3. A romantic relationship. This is in a gray area, but I’m leaning towards the idea that I’d prefer not to have a monogamous, primary romantic relationship. I’ve written about this before, but I’m not good girlfriend material. In addition, I don’t want to commit so deeply to one person. I have great friends that fulfill many of my emotional needs, and all I really am missing is sex. I’ve said it many times, but my ideal sex buddy would be someone with whom I could laugh, talk, eat, watch a sportsball game, then fuck for hours. Then, I’d kick them out and sleep the way I sleep best–alone. I wouldn’t mind having a few of these relationships. The idea makes me smile. When I think of a romantic relationship, there’s a constriction in my chest, and I have a hard time breathing. It feels smothering, which is what I tend to do in relationships.

Those are the ones I’m comfortable with. There are others that I’m less happy about. Let’s start that list now.


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Related, But Not the Same

tatted up
My lotus blossom is on fiyah!

My brother dropped by the other night, and as always, I marveled that we’re related. I’m not a genetics expert, but I would think two people who’re related would have a few traits in common. He and I get along really well, but we could not be more different. By his own admission, he operates purely on logic. Or mostly, any way. I don’t think many people are 100% Dr. Spock, even if they think they are. He is very rational, though, so it’s easy for him to miss the subtext of what people are saying. I, on the other hand, skew heavily to the emotional side, although I can think rationally when I apply myself. My brother is extremely gregarious. To him, a stranger is just a friend he hasn’t met yet. To me, even my friends can feel like strangers at time. He can talk to people all day long. I get tired after about five minutes of human interaction. He loves to drive; I fucking hate it. He’s married with three wonderful children (one who’s now an official adult!), and I can only look at him in admiration and wonderment because I can’t imagine that life for myself. Nor, may I hasten to add, do I want to. I never wanted kids, and I never wanted to get married. Still. It leaves me out of many conversations because the vast majority of women my age are married and/or have kids.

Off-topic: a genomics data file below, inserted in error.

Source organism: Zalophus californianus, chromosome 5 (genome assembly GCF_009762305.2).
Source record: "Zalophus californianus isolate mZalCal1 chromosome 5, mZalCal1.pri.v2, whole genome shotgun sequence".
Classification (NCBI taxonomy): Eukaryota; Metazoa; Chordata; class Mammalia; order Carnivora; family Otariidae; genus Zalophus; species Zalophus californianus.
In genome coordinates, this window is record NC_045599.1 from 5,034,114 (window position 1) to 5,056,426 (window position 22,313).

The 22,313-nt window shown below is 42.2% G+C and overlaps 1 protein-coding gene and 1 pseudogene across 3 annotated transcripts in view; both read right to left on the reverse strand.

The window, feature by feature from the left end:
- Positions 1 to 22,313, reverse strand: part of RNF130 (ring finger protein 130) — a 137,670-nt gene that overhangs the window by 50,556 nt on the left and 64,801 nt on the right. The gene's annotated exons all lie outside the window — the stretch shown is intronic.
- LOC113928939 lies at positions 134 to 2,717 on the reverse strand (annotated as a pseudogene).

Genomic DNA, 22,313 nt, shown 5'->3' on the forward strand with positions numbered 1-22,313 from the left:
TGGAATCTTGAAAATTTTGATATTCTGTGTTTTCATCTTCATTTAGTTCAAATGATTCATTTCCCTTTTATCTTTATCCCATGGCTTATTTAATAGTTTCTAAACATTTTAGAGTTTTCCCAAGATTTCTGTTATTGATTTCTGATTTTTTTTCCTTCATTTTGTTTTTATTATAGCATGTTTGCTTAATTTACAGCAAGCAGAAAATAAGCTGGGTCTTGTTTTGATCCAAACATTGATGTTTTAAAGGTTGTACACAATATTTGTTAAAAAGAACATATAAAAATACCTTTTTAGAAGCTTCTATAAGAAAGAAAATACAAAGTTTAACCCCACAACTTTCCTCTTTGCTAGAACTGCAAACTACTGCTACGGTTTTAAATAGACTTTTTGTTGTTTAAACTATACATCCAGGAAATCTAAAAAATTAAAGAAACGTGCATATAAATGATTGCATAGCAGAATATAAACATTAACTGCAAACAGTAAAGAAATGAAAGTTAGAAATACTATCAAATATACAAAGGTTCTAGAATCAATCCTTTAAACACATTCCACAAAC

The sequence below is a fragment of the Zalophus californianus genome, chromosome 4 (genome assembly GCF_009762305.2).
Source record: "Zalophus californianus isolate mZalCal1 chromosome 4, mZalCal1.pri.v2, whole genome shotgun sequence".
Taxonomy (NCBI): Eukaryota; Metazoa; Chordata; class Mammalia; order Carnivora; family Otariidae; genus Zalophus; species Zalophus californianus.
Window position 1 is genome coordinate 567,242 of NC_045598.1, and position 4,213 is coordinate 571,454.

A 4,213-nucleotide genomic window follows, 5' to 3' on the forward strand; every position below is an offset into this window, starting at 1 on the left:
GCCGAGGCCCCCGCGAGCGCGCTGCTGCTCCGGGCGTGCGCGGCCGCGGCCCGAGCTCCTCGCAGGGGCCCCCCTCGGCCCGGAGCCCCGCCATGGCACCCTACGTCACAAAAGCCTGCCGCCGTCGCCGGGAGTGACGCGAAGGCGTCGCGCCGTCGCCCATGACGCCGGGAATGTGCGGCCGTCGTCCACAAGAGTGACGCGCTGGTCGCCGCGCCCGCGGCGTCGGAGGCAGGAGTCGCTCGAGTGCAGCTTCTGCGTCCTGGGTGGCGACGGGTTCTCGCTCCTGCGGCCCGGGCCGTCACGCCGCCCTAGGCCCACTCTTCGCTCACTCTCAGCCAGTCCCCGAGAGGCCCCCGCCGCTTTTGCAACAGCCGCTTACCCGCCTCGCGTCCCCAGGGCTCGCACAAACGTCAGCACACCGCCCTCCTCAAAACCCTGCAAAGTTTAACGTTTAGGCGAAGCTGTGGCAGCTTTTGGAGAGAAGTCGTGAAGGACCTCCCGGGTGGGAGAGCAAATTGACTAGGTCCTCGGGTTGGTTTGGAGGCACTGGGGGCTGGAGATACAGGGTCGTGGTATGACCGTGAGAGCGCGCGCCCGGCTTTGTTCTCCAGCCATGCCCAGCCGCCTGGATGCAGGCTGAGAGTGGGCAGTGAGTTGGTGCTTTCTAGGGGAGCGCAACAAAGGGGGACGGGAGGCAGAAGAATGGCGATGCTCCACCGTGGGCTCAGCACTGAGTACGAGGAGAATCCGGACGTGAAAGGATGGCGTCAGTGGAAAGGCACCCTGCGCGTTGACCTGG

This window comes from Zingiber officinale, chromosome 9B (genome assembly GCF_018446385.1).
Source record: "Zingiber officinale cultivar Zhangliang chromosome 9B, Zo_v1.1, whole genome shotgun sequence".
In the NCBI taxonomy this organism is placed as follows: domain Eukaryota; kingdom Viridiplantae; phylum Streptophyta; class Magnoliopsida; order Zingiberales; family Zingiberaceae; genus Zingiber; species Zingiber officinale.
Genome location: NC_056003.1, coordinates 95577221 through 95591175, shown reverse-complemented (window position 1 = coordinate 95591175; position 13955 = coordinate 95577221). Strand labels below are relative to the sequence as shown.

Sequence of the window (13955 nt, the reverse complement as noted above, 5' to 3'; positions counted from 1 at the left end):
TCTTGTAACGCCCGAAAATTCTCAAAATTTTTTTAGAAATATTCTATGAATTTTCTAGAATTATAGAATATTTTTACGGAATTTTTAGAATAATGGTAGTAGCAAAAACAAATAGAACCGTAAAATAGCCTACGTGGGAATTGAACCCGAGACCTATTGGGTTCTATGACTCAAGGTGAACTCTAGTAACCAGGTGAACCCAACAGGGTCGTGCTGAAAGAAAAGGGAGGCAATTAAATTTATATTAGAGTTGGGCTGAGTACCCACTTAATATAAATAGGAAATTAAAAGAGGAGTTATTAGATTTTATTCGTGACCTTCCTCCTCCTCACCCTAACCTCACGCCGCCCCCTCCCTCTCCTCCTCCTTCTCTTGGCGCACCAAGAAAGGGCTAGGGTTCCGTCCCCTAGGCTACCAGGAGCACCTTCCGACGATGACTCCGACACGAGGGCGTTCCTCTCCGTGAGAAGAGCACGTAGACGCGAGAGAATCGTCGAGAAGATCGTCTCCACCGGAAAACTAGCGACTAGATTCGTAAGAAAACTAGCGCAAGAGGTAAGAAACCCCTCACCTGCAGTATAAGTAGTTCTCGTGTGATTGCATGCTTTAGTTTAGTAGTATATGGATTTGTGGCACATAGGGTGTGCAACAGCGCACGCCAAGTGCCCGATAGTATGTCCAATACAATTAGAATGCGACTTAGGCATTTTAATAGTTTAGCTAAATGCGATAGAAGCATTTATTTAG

My brother is a realtor. He’s very good at his job. He likes meeting new people and finding the perfect house for them. To me, that sounds like Dante’s Ninth Circle of Hell. The one thing I had to help my brother with was how he emotionally connected with people. We role-played, and he practiced until he was markedly better at it. He likes to have three or four things to do every day. I consider it a job well done if I manage to do one thing a day. He’s better with numbers and computers while I swim in a sea of words. He once told me that he never regretted anything in his life. I stared at him, slack-jawed, unable to process what he’d said to me. Not regret anything? First of all, can anyone really say that?* I mean, not even getting the turkey on rye instead of the ham and cheddar? Secondly, I regret almost everything about my life. One of the reasons I have such a hard time making a decision is because I can always see the negatives about any/all of the choices. Even if it’s not conscious, I often see things as a lose-lose situation.